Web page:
With~ @6 billion people on the planet...and @4 billon of them professing belief in the God of Abraham, the God of Isaac, and the God of Jacob
(13 million+ Jews...1.2 billion+ Catholics ...1.1 billion+ protestant Christians... 250 million+ Orthodox Christians...1.5 billion Muslims )

With all of us "4 billion believers"...even with only moderately lukewarm believers and practitioners of our faith traditions...if we were all going to get to heaven with "pastor Bell's ..no sweat...piece of cake... a walk in the park..theology."...you have to believe that the world today...would have to be a far better place than it is...I mean Pastor Bell just doesn't make sense...even without The Word of God saying he is wrong. Just look at the carnage of the 20th Century...and the 21st isn't starting off much better.

Pax Christi
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  #12  
Old Mar 24, '11, 3:29 pm
PatrickSebast PatrickSebast is offline
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Default Re: Theology: Is Hell Crowded or Empty?

Quote:
Originally Posted by roseofshannon View Post
With all due respect to St. Thomas Aquinas, I don't understand how the Saints in heaven can enjoy contemplating the sufferings in hell.

Wouldn't that be malice?
I don't find it to be a really palpable idea either, but we are in no way required to believe in every individual teaching of Saints or even Church Doctors. If we were there would be quite the conflict when St. Therese's writings on Hell were compared to St. Aquinas'.

I suspect whatever the truth is, it isn't something that a human can easily grasp anyway.
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  #13  
Old Mar 24, '11, 3:54 pm
StevieD StevieD is offline
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Default Re: Theology: Is Hell Crowded or Empty?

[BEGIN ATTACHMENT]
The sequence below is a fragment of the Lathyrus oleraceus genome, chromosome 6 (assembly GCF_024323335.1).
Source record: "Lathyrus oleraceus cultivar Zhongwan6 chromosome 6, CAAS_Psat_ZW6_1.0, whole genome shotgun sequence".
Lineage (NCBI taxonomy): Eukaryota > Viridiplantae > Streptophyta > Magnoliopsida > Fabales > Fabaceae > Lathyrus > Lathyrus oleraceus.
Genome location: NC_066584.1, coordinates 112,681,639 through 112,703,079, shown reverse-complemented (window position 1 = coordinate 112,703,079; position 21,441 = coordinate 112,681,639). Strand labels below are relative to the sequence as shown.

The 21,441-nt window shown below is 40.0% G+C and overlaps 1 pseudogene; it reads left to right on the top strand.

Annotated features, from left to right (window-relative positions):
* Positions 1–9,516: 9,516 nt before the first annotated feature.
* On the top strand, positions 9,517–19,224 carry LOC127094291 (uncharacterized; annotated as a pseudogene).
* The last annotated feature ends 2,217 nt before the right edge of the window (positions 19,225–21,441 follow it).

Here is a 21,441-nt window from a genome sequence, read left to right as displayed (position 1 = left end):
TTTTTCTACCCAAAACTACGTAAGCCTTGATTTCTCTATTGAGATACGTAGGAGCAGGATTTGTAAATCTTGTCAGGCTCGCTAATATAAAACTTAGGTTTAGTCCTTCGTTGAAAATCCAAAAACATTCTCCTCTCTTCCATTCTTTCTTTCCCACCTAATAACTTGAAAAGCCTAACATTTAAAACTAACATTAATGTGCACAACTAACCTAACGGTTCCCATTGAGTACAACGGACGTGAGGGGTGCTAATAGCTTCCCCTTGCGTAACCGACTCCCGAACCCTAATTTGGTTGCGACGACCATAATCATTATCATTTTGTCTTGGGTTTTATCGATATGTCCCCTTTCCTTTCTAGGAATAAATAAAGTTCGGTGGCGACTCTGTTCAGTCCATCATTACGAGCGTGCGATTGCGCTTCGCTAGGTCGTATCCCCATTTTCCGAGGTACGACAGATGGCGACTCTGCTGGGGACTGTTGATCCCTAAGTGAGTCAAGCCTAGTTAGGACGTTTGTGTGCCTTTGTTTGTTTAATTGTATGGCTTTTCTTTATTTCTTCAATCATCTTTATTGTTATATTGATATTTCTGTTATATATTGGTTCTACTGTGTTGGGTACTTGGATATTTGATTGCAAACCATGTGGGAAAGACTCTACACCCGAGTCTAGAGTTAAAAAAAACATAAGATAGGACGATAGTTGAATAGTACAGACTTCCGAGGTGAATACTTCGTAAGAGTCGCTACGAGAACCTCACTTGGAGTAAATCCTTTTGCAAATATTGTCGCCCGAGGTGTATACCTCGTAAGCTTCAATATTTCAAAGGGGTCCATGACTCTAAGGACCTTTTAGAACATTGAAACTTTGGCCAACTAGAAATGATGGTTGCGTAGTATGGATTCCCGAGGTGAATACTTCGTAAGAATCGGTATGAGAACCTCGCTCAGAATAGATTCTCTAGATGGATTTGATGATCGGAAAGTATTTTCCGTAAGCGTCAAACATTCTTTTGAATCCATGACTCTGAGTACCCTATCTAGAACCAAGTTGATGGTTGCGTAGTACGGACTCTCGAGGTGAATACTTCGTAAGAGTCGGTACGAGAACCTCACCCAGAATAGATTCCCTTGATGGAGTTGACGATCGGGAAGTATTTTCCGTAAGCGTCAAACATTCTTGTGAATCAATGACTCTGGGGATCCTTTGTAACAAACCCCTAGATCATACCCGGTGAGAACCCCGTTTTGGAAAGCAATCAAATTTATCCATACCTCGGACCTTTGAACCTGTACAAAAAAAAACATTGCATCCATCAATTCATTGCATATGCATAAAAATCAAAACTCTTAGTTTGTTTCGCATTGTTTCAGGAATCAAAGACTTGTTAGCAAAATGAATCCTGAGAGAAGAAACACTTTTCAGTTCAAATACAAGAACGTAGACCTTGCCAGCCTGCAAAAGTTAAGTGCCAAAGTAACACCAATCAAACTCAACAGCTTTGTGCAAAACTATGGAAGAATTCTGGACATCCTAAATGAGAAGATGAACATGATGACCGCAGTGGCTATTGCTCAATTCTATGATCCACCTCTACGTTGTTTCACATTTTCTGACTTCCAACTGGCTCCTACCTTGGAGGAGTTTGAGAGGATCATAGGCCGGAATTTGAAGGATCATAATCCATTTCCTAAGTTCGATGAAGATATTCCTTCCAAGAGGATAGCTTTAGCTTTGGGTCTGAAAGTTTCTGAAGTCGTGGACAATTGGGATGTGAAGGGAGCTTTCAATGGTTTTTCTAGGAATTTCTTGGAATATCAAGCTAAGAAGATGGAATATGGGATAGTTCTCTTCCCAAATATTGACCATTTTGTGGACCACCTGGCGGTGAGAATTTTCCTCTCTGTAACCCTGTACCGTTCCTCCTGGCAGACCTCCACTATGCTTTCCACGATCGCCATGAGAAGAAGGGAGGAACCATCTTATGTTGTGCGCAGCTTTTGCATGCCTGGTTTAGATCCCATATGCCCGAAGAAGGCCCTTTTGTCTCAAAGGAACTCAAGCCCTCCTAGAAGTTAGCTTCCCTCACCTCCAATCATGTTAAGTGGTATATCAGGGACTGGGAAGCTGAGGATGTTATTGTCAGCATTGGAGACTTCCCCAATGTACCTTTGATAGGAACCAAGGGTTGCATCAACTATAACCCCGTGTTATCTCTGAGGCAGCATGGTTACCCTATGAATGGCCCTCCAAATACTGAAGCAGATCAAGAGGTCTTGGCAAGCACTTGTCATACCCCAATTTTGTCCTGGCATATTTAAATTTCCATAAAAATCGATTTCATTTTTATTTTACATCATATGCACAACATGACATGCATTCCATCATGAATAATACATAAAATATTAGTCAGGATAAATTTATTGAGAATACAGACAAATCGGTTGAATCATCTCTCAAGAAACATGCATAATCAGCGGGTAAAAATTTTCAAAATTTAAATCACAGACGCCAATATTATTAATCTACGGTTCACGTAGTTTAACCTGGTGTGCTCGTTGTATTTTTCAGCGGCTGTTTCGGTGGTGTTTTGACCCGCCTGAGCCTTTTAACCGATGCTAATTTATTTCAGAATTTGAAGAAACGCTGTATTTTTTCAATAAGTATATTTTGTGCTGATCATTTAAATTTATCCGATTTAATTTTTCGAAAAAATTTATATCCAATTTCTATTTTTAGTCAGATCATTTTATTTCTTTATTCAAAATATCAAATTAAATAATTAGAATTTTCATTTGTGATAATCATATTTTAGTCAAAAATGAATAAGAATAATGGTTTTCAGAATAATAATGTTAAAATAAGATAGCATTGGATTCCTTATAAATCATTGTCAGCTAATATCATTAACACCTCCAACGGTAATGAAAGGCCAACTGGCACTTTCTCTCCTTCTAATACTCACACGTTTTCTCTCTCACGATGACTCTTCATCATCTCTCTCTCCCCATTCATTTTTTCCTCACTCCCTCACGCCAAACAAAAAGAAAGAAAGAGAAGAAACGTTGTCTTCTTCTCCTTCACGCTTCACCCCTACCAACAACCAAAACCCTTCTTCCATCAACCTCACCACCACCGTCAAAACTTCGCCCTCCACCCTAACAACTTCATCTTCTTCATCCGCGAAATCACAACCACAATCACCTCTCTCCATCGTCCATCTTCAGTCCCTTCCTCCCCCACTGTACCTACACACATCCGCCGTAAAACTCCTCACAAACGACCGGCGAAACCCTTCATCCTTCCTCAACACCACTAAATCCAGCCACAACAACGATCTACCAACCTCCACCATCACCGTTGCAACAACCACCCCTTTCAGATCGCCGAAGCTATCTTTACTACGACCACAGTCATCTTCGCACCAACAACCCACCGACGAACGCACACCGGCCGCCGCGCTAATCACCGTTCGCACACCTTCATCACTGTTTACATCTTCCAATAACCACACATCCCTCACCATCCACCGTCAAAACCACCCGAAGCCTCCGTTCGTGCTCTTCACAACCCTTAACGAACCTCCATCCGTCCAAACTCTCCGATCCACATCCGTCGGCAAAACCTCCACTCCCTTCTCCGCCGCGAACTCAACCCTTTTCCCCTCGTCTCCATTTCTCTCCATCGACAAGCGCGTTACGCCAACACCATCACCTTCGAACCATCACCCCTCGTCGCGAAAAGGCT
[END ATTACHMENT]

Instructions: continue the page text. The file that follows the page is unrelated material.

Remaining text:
Our Lady said at Fatima that "...many souls go to hell.." she also said that sins of the flesh were a major reason for that situation. If that was the case in 1917, what is it like now?
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Old Mar 24, '11, 4:33 pm
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catholictiger catholictiger is offline
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Default Re: Theology: Is Hell Crowded or Empty?

did anyone read father barron's blog entry, none of you have addressed his post yet I would love if you would

so please read father barron's blog then respond thanks
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  #15  
Old Mar 24, '11, 4:56 pm
StevieD StevieD is offline
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Default Re: Theology: Is Hell Crowded or Empty?

Quote:
Originally Posted by catholictiger View Post
did anyone read father barron's blog entry, none of you have addressed his post yet I would love if you would

so please read father barron's blog then respond thanks
I have read the blog and it doesn't change the clear scriptural indications that Hell is real and people go there and go there forever. He said that it would have been better for Judas if he had never been born, if Judas was to spend eternity in heaven, then Jesus' words would not be true. It also doesn't change Our Lady's words at Fatima about the fate of many nor those of many saints on the subject. Hell is real, people go there and stay there forever. That is the unfortunate truth taught by the Church since its beginnings.
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Jesus Christ said, " This is my Body. " You say, " No. It is not His Body!" Who am I to believe? I prefer to believe Jesus Christ.-- Bl. Dominic Barberi